LiftedUp profile image

LiftedUp 6 years ago from Plains of Colorado

Very clear pictures. Thanks.

I can testify somewhat to the good effects of feeding a dog a raw diet. There is one which is often a guest in my porch, and I find that he does not produce the same allergic reaction that most animals produce. The owner mentioned to me that it might be the lack of corn in the diet, and I think he must be right.


Joy At Home profile image

Joy At Home 6 years ago from United States Author

LiftedUp, you are welcome.

I am glad to hear that you have had such good experiences with raw feeding. It takes much dedication, and a different mindset to feed raw than to feed kibble, but I, too, can testify to the lack of allergy in raw fed dogs. Our previous dog was not raw fed, and if he so much as licked my hand, I got an allergic reaction within seconds. K-10 at first had a "wet dog" smell all the time, and horrible ear infections. These disappeared - as well as the smell - within weeks of switching him to a whole foods diet. The diet at that time was not entirely raw, but it was based on whole foods - meats, vegetables, fruits, very little grains. He almost never appears to feel poorly now that he is on a cleaner diet.


Maria Cecilia profile image

Maria Cecilia 6 years ago from Philippines

wow this is something new, I know of people who raw feed their dogs but this is different... what love for pets can do to their owners...anyway I am not a raw feeder but I am not a dog food patronizer too...I fed my dog boiled meet with no spices...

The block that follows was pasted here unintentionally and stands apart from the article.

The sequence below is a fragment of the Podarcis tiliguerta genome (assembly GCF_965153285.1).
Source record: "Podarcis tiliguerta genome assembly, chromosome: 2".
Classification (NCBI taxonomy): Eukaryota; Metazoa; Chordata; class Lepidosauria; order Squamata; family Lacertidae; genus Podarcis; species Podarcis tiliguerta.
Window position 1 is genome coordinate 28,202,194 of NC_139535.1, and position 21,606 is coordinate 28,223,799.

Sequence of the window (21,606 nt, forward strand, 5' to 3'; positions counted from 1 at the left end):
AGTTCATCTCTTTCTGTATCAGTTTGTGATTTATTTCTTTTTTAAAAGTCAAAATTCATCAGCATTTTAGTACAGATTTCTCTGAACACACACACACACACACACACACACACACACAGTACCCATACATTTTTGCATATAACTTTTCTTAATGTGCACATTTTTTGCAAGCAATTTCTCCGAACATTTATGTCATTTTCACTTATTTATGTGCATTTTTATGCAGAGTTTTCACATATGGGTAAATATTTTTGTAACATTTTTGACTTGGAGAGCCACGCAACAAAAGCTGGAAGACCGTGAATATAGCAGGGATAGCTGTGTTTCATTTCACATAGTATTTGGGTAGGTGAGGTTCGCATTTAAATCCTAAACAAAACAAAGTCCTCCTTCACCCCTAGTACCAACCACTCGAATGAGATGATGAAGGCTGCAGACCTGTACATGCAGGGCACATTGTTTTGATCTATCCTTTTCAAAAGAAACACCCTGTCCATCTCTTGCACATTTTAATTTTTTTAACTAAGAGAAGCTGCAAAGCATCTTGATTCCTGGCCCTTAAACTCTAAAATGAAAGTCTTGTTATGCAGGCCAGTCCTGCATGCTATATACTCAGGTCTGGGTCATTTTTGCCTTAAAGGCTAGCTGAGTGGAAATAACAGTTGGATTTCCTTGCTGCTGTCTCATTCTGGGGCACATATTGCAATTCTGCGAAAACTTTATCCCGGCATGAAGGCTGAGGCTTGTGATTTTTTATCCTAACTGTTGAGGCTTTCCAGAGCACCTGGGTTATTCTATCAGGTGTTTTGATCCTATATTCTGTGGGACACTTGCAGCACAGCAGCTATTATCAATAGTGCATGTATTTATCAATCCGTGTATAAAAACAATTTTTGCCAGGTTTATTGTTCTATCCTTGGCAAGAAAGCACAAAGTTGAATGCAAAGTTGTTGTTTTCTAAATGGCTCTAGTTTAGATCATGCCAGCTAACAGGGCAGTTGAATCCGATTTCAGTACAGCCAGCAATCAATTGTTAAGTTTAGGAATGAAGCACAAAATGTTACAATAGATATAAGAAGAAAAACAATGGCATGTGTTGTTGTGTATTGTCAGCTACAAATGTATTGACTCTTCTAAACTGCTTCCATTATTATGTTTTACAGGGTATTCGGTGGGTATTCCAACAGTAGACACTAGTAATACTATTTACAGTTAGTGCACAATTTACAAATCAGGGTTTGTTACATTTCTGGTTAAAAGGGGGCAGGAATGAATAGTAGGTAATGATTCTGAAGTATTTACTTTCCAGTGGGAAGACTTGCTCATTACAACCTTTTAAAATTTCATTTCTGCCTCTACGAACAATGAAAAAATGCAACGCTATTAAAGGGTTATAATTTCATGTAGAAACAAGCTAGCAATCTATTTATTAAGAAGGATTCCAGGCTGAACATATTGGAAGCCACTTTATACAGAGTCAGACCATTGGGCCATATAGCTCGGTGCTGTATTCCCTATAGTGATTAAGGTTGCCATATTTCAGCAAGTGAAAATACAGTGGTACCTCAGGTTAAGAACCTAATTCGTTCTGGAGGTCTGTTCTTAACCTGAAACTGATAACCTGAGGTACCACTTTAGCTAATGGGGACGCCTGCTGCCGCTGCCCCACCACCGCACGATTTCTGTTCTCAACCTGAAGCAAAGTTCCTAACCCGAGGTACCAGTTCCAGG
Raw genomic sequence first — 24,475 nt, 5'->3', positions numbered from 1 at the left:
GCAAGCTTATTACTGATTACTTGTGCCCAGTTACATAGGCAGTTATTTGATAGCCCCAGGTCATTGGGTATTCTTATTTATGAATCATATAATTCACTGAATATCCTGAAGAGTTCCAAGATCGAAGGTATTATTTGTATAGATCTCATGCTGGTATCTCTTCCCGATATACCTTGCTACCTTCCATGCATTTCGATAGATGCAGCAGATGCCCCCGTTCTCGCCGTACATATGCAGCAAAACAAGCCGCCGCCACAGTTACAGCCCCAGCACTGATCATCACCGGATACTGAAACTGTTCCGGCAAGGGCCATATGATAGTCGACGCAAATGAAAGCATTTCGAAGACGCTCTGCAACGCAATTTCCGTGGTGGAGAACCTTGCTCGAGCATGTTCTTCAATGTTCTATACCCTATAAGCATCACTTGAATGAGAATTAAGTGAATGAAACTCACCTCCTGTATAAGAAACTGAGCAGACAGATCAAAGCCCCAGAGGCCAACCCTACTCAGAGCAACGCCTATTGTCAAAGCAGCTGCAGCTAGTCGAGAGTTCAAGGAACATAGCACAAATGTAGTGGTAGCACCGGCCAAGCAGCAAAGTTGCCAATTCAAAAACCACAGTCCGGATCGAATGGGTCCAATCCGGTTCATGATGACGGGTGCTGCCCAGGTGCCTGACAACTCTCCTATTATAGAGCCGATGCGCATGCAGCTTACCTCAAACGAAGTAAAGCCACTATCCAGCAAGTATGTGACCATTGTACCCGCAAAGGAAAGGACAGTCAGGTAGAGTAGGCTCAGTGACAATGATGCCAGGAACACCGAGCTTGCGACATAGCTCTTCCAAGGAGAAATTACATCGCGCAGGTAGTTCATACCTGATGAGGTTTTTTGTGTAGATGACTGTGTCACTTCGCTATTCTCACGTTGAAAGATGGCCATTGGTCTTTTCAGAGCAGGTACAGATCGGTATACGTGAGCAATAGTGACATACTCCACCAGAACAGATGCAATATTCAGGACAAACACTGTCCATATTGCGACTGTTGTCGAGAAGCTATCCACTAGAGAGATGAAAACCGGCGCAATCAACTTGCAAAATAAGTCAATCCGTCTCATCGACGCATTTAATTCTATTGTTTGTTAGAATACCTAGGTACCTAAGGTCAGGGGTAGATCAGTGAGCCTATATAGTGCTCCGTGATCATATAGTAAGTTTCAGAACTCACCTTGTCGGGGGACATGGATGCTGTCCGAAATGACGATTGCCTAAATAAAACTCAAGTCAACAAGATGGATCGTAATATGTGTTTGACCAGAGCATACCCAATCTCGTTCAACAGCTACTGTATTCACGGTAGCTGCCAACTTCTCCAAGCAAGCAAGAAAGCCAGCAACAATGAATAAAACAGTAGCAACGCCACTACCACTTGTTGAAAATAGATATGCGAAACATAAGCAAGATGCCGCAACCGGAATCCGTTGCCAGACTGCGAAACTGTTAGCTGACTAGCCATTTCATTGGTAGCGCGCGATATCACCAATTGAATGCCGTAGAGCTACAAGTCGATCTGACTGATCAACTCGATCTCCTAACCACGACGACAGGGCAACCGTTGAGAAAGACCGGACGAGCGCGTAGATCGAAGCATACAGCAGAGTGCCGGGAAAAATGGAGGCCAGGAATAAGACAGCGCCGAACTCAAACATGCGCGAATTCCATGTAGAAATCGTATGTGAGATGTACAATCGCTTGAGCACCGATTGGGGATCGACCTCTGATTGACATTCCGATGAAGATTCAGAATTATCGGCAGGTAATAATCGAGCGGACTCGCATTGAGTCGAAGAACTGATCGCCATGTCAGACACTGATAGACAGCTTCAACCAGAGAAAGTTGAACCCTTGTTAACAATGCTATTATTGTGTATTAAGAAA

Joy At Home profile image

Joy At Home 6 years ago from United States Author

Maria,

We fed K-10 cooked meat and other things (pumpkin, yogurt, etc.) initially, during the switchover period from dog food to raw, and this seemed to make the transition easier for his system. Now he eats almost exclusively meat and some goat dairy products...doesn't care for the vegetables much anymore, though he continues to like certain grain products - pancakes and whole grain cookies. Mostly, he likes anything we tell him is "people food".

I'm glad to hear your dog is fed well. :-)


Linda Bliss profile image

Linda Bliss 4 years ago from San Francisco

This is a really interesting article about raw food! We feed our doggie a raw diet - but living in London I somehow don't think we'd have enough space to store a whole deer :o) Voted up and shared.


Joy At Home profile image

Joy At Home 4 years ago from United States Author

Linda,

Thanks for the encouragement, and hurray for your raw-fed dog!

Meat storage can be something of a problem. We have two chest freezers, and usually have more animal food in them than people food. We get a lot of "downed" animals from local feed lots, as well as wild game, such as the deer shown in this article. We generally do not feed our dog animals which died of an illness, but keep on the lookout for those which broke a leg, got hit by a car, or were otherwise healthy but injured. Forming a good relationship with your local game warden is a good step, if you ever become a do-it-yourself raw feeder and butcherer. Many hunters are also willing to give you heads, damaged meat (such as that found around a bullet wound), and other tidbits not considered fit for the table.


Shaddie profile image

Shaddie 20 months ago from Washington state

Amazing hub!


Joy At Home profile image

Joy At Home 20 months ago from United States Author

Thanks, Shaddie.